Project Description

Are you a Black, Asian or Minority Ethnic child, young person, parent or carer, affected by Covid-19? Click on the image or here for more information.

This video provides guidance to parents and carers about how they can help children and young people manage their mental health and well-being during any disruption caused by the Coronavirus

Living with worry or anxiety in uncertain times

It is normal to have worries or to feel anxious from time to time, especially now when so many aspects of normal life are being impacted by Coronavirus. It is also normal for children to feel worried or anxious from time to time, although it is important that this is not how they feel all the time. 

Talking to your children may help them feel less worried about Coronavirus, sometimes not talking about something can make children worry more. We are aware that sometimes it can be difficult to know what to say to your children so, below is more advice about how to talk to your children about Coronavirus.

Look after yourself 

If you are feeling worried or anxious at this time it is important that you do what you can to help improve your own well-being as if you feel calmer it will help your children feel calmer too. It is important to be mindful of the information you are consuming at the moment. It is good to stay informed but upsetting or sensational social media coverage can be detrimental for your own mental health. For this reason it is important that you stick to reputable sources for your information such as, the NHS or Public Health England rather than sourcing your information from social media. 

  • This article from BACP counsellors shares advice on how to cope if you are feeling anxious about Coronavirus yourself.  
  • There is also more advice on the Mind website, including some more practical advice about staying at home and dealing with possible financial difficulties.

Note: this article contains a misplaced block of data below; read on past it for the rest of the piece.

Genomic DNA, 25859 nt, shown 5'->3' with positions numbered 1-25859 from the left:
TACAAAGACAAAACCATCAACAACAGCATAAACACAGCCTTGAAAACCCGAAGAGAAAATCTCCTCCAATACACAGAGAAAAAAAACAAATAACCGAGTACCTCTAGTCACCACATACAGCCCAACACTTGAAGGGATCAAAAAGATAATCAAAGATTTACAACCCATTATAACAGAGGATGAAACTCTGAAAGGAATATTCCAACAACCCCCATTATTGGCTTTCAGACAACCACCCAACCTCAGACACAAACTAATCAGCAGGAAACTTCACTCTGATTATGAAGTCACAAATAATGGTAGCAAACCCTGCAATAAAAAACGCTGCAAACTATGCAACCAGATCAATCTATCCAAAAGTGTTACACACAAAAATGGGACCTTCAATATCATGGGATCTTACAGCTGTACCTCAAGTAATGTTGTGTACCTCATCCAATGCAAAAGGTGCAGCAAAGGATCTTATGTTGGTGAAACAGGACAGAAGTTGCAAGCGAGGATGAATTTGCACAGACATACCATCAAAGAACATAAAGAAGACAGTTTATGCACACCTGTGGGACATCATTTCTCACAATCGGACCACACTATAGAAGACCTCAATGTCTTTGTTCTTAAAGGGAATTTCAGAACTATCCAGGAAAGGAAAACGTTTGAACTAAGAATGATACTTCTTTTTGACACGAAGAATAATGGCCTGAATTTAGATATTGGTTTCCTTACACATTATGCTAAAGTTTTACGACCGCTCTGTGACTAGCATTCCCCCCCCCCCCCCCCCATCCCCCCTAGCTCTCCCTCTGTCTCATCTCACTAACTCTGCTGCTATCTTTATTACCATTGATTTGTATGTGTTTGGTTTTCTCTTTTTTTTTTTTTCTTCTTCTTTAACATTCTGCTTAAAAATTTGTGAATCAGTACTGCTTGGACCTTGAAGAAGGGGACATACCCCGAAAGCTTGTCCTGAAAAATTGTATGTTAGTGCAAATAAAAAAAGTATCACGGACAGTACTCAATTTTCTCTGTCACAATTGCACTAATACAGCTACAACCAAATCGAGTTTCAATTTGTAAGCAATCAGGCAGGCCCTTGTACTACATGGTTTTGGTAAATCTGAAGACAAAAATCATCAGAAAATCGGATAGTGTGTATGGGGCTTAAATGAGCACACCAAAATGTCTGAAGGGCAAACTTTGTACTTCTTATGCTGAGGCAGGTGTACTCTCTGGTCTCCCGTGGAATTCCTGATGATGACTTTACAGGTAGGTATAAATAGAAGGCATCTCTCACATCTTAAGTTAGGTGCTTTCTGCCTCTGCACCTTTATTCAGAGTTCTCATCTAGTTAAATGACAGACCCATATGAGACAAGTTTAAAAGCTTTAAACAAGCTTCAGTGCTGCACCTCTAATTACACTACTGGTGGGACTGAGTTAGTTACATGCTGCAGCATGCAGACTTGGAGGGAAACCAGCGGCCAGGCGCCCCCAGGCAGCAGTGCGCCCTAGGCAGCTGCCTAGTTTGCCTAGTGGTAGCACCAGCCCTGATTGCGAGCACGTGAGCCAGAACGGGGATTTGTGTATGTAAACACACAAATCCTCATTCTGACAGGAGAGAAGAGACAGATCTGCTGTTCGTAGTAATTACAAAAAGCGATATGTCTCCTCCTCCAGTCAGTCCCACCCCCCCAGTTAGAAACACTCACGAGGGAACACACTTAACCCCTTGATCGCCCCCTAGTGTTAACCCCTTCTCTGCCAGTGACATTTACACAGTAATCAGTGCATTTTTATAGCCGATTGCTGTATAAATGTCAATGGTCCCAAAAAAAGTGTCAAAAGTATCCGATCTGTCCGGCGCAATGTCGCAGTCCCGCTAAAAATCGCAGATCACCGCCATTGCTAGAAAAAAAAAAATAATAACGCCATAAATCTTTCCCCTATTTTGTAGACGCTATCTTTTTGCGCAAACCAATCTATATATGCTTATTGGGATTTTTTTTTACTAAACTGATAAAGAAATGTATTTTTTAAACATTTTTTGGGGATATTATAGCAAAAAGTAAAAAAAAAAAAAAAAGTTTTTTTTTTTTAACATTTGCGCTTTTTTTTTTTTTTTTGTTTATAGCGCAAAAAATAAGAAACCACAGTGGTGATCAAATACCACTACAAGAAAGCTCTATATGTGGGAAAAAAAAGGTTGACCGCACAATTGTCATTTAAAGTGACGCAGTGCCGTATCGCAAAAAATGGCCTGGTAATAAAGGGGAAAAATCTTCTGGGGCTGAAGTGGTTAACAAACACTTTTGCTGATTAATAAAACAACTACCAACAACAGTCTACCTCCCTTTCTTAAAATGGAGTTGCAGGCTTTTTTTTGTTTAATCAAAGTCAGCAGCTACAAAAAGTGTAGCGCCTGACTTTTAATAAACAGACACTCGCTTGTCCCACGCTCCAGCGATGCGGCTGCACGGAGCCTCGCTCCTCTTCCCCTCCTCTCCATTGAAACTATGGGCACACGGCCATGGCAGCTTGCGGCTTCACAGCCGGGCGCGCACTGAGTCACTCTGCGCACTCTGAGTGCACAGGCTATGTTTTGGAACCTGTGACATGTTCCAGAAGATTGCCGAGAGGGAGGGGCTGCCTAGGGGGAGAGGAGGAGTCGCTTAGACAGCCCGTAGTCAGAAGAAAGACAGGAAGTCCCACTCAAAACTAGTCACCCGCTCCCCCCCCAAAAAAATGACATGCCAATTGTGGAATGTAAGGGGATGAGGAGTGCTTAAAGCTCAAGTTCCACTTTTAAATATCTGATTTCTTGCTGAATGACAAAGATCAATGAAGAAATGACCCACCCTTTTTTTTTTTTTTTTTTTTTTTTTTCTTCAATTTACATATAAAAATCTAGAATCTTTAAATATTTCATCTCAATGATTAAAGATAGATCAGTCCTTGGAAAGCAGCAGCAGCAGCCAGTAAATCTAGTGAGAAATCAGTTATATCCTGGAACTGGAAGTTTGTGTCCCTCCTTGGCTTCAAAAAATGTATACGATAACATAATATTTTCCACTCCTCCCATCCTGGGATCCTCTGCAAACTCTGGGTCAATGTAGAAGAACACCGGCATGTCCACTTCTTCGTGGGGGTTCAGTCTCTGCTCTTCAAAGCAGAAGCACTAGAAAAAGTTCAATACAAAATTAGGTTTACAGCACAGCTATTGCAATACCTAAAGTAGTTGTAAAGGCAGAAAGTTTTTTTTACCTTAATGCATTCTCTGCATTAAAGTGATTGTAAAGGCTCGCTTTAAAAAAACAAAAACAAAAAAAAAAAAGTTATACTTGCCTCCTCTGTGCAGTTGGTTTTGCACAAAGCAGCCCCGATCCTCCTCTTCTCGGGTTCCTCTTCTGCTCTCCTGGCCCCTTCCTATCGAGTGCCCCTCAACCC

• The World Health Organisation have produced this poster, which gives some clear pieces of advice about how to cope with stress during the Coronavirus outbreak. 

The Wiltshire Council website has lots of advice about local support available for you and you families, particularly via the Wiltshire Wellbeing Hub. It also has some downloadable colouring pages which your children can colour and display in the window to let others in your neighbourhood know about the local support available.

Talking to your child about the Coronavirus

Talking to your child about the Coronavirus may help your children feel less worried or anxious, although it can feel daunting to have conversations with your children about such big topics. It is important to remember that you don’t need to have all the facts and answers, there are lots of resources which you could read together or could share with your child. 

The following links relate to supporting children and young people of all ages.

  • This website links to a useful document which outlines how to talk to and support children of different ages around the subject of Coronavirus. This could be particularly helpful if your children are younger and you are unsure about their levels of understanding or what information to share. It also highlights some of the ways in which children of different ages may react to this situation and ways you can help them. 
  • Young Minds have collated their top 10 tips for talking to your children about Coronavirus.